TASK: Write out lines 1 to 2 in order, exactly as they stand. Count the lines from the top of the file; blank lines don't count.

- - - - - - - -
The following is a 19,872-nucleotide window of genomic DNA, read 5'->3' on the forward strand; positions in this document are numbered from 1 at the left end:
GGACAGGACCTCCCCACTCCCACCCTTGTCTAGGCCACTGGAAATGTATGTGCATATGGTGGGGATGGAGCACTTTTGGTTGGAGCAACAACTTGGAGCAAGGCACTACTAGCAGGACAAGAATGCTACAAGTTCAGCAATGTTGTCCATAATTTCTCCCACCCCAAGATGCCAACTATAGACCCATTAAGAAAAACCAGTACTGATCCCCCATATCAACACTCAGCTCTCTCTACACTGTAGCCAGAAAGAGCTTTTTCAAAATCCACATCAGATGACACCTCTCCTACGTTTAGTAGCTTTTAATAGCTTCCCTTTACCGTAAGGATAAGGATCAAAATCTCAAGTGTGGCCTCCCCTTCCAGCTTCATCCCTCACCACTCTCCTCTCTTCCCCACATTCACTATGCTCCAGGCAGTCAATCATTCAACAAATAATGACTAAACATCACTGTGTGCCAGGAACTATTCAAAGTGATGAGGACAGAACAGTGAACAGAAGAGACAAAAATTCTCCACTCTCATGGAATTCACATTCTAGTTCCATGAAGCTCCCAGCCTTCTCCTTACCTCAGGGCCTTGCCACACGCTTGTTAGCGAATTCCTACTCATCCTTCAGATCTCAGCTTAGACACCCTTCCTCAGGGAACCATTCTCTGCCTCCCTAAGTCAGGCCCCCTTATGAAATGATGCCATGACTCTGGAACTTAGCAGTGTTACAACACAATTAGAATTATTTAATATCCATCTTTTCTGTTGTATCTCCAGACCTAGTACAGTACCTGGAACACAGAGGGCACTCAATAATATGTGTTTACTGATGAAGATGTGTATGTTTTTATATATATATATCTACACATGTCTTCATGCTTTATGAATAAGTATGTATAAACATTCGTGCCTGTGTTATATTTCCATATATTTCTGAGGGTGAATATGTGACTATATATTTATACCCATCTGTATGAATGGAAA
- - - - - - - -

The following is a 19,872-nucleotide window of genomic DNA, read 5'->3' on the forward strand; positions in this document are numbered from 1 at the left end:
GGACAGGACCTCCCCACTCCCACCCTTGTCTAGGCCACTGGAAATGTATGTGCATATGGTGGGGATGGAGCACTTTTGGTTGGAGCAACAACTTGGAGCAAGGCACTACTAGCAGGACAAGAATGCTACAAGTTCAGCAATGTTGTCCATAATTTCTCCCACCCCAAGATGCCAACTATAGACCCATTAAGAAAAACCAGTACTGATCCCCCATATCAACACTCAGCTCTCTCTACACTGTAGCCAGAAAGAGCTTTTTCAAAATCCACATCAGATGACACCTCTCCTACGTTTAGTAGCTTTTAATAGCTTCCCTTTACCGTAAGGATAAGGATCAAAATCTCAAGTGTGGCCTCCCCTTCCAGCTTCATCCCTCACCACTCTCCTCTCTTCCCCACATTCACTATGCTCCAGGCAGTCAATCATTCAACAAATAATGACTAAACATCACTGTGTGCCAGGAACTATTCAAAGTGATGAGGACAGAACAGTGAACAGAAGAGACAAAAATTCTCCACTCTCATGGAATTCACATTCTAGTTCCATGAAGCTCCCAGCCTTCTCCTTACCTCAGGGCCTTGCCACACGCTTGTTAGCGAATTCCTACTCATCCTTCAGATCTCAGCTTAGACACCCTTCCTCAGGGAACCATTCTCTGCCTCCCTAAGTCAGGCCCCCTTATGAAATGATGCCATGACTCTGGAACTTAGCAGTGTTACAACACAATTAGAATTATTTAATATCCATCTTTTCTGTTGTATCTCCAGACCTAGTACAGTACCTGGAACACAGAGGGCACTCAATAATATGTGTTTACTGATGAAGATGTGTATGTTTTTATATATATATATCTACACATGTCTTCATGCTTTATGAATAAGTATGTATAAACATTCGTGCCTGTGTTATATTTCCATATATTTCTGAGGGTGAATATGTGACTATATATTTATACCCATCTGTATGAATGGAAA